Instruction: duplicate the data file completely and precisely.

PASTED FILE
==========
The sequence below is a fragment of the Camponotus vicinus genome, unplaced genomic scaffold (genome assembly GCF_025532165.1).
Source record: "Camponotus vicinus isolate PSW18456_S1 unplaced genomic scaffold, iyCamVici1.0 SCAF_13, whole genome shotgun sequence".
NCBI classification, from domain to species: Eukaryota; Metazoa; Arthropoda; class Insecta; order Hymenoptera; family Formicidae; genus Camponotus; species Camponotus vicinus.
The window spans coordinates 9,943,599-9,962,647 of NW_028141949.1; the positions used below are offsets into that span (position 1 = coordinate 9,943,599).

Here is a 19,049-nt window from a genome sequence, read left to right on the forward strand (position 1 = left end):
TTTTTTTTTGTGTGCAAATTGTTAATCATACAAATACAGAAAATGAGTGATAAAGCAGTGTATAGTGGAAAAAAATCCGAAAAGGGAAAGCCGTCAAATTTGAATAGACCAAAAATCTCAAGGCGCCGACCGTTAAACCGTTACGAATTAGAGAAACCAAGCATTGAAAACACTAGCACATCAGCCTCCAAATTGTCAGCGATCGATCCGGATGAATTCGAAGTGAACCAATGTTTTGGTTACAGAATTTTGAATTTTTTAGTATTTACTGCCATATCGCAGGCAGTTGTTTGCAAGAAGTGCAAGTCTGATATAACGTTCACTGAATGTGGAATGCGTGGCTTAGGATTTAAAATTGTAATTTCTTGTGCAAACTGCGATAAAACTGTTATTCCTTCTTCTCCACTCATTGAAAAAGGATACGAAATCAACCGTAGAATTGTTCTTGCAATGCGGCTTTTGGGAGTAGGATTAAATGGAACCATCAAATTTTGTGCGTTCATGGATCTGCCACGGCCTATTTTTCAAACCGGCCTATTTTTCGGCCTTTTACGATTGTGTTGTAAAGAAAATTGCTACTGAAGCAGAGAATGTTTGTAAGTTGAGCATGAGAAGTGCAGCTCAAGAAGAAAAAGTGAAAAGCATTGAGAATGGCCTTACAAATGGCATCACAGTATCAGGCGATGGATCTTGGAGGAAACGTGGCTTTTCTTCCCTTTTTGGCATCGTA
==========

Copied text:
The sequence below is a fragment of the Camponotus vicinus genome, unplaced genomic scaffold (genome assembly GCF_025532165.1).
Source record: "Camponotus vicinus isolate PSW18456_S1 unplaced genomic scaffold, iyCamVici1.0 SCAF_13, whole genome shotgun sequence".
NCBI classification, from domain to species: Eukaryota; Metazoa; Arthropoda; class Insecta; order Hymenoptera; family Formicidae; genus Camponotus; species Camponotus vicinus.
The window spans coordinates 9,943,599-9,962,647 of NW_028141949.1; the positions used below are offsets into that span (position 1 = coordinate 9,943,599).

Here is a 19,049-nt window from a genome sequence, read left to right on the forward strand (position 1 = left end):
TTTTTTTTTGTGTGCAAATTGTTAATCATACAAATACAGAAAATGAGTGATAAAGCAGTGTATAGTGGAAAAAAATCCGAAAAGGGAAAGCCGTCAAATTTGAATAGACCAAAAATCTCAAGGCGCCGACCGTTAAACCGTTACGAATTAGAGAAACCAAGCATTGAAAACACTAGCACATCAGCCTCCAAATTGTCAGCGATCGATCCGGATGAATTCGAAGTGAACCAATGTTTTGGTTACAGAATTTTGAATTTTTTAGTATTTACTGCCATATCGCAGGCAGTTGTTTGCAAGAAGTGCAAGTCTGATATAACGTTCACTGAATGTGGAATGCGTGGCTTAGGATTTAAAATTGTAATTTCTTGTGCAAACTGCGATAAAACTGTTATTCCTTCTTCTCCACTCATTGAAAAAGGATACGAAATCAACCGTAGAATTGTTCTTGCAATGCGGCTTTTGGGAGTAGGATTAAATGGAACCATCAAATTTTGTGCGTTCATGGATCTGCCACGGCCTATTTTTCAAACCGGCCTATTTTTCGGCCTTTTACGATTGTGTTGTAAAGAAAATTGCTACTGAAGCAGAGAATGTTTGTAAGTTGAGCATGAGAAGTGCAGCTCAAGAAGAAAAAGTGAAAAGCATTGAGAATGGCCTTACAAATGGCATCACAGTATCAGGCGATGGATCTTGGAGGAAACGTGGCTTTTCTTCCCTTTTTGGCATCGTA